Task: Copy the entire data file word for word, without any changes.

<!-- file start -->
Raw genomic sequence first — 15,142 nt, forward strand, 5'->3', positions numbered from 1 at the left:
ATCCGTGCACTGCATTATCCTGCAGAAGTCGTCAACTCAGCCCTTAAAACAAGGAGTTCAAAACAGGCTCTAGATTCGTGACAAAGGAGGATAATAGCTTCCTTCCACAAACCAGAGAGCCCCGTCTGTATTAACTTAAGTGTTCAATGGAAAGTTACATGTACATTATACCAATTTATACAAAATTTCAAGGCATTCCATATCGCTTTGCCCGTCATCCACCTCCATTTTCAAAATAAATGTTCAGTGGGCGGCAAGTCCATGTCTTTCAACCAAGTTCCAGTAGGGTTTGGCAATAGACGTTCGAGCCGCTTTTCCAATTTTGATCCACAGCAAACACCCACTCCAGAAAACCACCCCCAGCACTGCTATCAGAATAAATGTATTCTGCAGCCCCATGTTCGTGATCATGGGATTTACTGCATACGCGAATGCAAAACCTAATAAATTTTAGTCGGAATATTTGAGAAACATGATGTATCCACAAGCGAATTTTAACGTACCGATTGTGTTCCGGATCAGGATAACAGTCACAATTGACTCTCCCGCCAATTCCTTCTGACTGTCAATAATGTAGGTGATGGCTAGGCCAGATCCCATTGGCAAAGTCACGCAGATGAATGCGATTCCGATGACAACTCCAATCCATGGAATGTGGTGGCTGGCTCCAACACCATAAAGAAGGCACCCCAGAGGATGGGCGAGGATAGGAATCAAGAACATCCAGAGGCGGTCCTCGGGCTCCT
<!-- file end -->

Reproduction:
Raw genomic sequence first — 15,142 nt, forward strand, 5'->3', positions numbered from 1 at the left:
ATCCGTGCACTGCATTATCCTGCAGAAGTCGTCAACTCAGCCCTTAAAACAAGGAGTTCAAAACAGGCTCTAGATTCGTGACAAAGGAGGATAATAGCTTCCTTCCACAAACCAGAGAGCCCCGTCTGTATTAACTTAAGTGTTCAATGGAAAGTTACATGTACATTATACCAATTTATACAAAATTTCAAGGCATTCCATATCGCTTTGCCCGTCATCCACCTCCATTTTCAAAATAAATGTTCAGTGGGCGGCAAGTCCATGTCTTTCAACCAAGTTCCAGTAGGGTTTGGCAATAGACGTTCGAGCCGCTTTTCCAATTTTGATCCACAGCAAACACCCACTCCAGAAAACCACCCCCAGCACTGCTATCAGAATAAATGTATTCTGCAGCCCCATGTTCGTGATCATGGGATTTACTGCATACGCGAATGCAAAACCTAATAAATTTTAGTCGGAATATTTGAGAAACATGATGTATCCACAAGCGAATTTTAACGTACCGATTGTGTTCCGGATCAGGATAACAGTCACAATTGACTCTCCCGCCAATTCCTTCTGACTGTCAATAATGTAGGTGATGGCTAGGCCAGATCCCATTGGCAAAGTCACGCAGATGAATGCGATTCCGATGACAACTCCAATCCATGGAATGTGGTGGCTGGCTCCAACACCATAAAGAAGGCACCCCAGAGGATGGGCGAGGATAGGAATCAAGAACATCCAGAGGCGGTCCTCGGGCTCCT